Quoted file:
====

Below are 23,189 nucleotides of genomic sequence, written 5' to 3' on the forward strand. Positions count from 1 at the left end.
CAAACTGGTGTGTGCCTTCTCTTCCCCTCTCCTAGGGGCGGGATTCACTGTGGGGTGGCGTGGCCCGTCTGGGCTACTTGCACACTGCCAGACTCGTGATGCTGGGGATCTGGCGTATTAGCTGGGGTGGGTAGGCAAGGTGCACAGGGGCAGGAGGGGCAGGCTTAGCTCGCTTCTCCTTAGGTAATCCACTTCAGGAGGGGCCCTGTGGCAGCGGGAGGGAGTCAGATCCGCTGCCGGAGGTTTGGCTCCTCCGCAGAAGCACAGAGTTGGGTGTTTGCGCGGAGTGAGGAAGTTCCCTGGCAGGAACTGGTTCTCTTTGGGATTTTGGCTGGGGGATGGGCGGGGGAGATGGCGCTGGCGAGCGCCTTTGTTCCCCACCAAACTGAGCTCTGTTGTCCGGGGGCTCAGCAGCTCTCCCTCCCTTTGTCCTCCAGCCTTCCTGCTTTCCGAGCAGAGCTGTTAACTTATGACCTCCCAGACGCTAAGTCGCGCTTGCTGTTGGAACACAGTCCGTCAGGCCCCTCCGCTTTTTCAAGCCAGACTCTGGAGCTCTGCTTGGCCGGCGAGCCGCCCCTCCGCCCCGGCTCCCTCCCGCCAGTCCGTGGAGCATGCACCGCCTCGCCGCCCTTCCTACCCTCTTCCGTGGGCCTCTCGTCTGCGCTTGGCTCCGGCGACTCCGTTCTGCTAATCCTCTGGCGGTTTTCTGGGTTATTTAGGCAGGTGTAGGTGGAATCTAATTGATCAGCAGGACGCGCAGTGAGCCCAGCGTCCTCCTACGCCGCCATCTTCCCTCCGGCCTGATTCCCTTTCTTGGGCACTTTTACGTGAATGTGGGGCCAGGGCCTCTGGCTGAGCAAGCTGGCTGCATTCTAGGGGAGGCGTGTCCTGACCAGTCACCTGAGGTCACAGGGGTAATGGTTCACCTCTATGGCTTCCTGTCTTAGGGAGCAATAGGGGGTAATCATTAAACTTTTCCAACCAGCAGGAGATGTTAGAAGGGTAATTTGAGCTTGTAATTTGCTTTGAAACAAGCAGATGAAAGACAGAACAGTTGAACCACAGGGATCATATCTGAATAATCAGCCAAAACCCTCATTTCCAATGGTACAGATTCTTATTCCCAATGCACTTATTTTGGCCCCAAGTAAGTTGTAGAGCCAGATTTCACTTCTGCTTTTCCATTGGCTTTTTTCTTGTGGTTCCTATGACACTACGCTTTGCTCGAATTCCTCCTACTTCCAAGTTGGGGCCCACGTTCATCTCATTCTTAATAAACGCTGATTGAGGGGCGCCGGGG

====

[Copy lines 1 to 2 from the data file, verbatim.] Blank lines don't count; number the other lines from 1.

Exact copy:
Below are 23,189 nucleotides of genomic sequence, written 5' to 3' on the forward strand. Positions count from 1 at the left end.
CAAACTGGTGTGTGCCTTCTCTTCCCCTCTCCTAGGGGCGGGATTCACTGTGGGGTGGCGTGGCCCGTCTGGGCTACTTGCACACTGCCAGACTCGTGATGCTGGGGATCTGGCGTATTAGCTGGGGTGGGTAGGCAAGGTGCACAGGGGCAGGAGGGGCAGGCTTAGCTCGCTTCTCCTTAGGTAATCCACTTCAGGAGGGGCCCTGTGGCAGCGGGAGGGAGTCAGATCCGCTGCCGGAGGTTTGGCTCCTCCGCAGAAGCACAGAGTTGGGTGTTTGCGCGGAGTGAGGAAGTTCCCTGGCAGGAACTGGTTCTCTTTGGGATTTTGGCTGGGGGATGGGCGGGGGAGATGGCGCTGGCGAGCGCCTTTGTTCCCCACCAAACTGAGCTCTGTTGTCCGGGGGCTCAGCAGCTCTCCCTCCCTTTGTCCTCCAGCCTTCCTGCTTTCCGAGCAGAGCTGTTAACTTATGACCTCCCAGACGCTAAGTCGCGCTTGCTGTTGGAACACAGTCCGTCAGGCCCCTCCGCTTTTTCAAGCCAGACTCTGGAGCTCTGCTTGGCCGGCGAGCCGCCCCTCCGCCCCGGCTCCCTCCCGCCAGTCCGTGGAGCATGCACCGCCTCGCCGCCCTTCCTACCCTCTTCCGTGGGCCTCTCGTCTGCGCTTGGCTCCGGCGACTCCGTTCTGCTAATCCTCTGGCGGTTTTCTGGGTTATTTAGGCAGGTGTAGGTGGAATCTAATTGATCAGCAGGACGCGCAGTGAGCCCAGCGTCCTCCTACGCCGCCATCTTCCCTCCGGCCTGATTCCCTTTCTTGGGCACTTTTACGTGAATGTGGGGCCAGGGCCTCTGGCTGAGCAAGCTGGCTGCATTCTAGGGGAGGCGTGTCCTGACCAGTCACCTGAGGTCACAGGGGTAATGGTTCACCTCTATGGCTTCCTGTCTTAGGGAGCAATAGGGGGTAATCATTAAACTTTTCCAACCAGCAGGAGATGTTAGAAGGGTAATTTGAGCTTGTAATTTGCTTTGAAACAAGCAGATGAAAGACAGAACAGTTGAACCACAGGGATCATATCTGAATAATCAGCCAAAACCCTCATTTCCAATGGTACAGATTCTTATTCCCAATGCACTTATTTTGGCCCCAAGTAAGTTGTAGAGCCAGATTTCACTTCTGCTTTTCCATTGGCTTTTTTCTTGTGGTTCCTATGACACTACGCTTTGCTCGAATTCCTCCTACTTCCAAGTTGGGGCCCACGTTCATCTCATTCTTAATAAACGCTGATTGAGGGGCGCCGGGG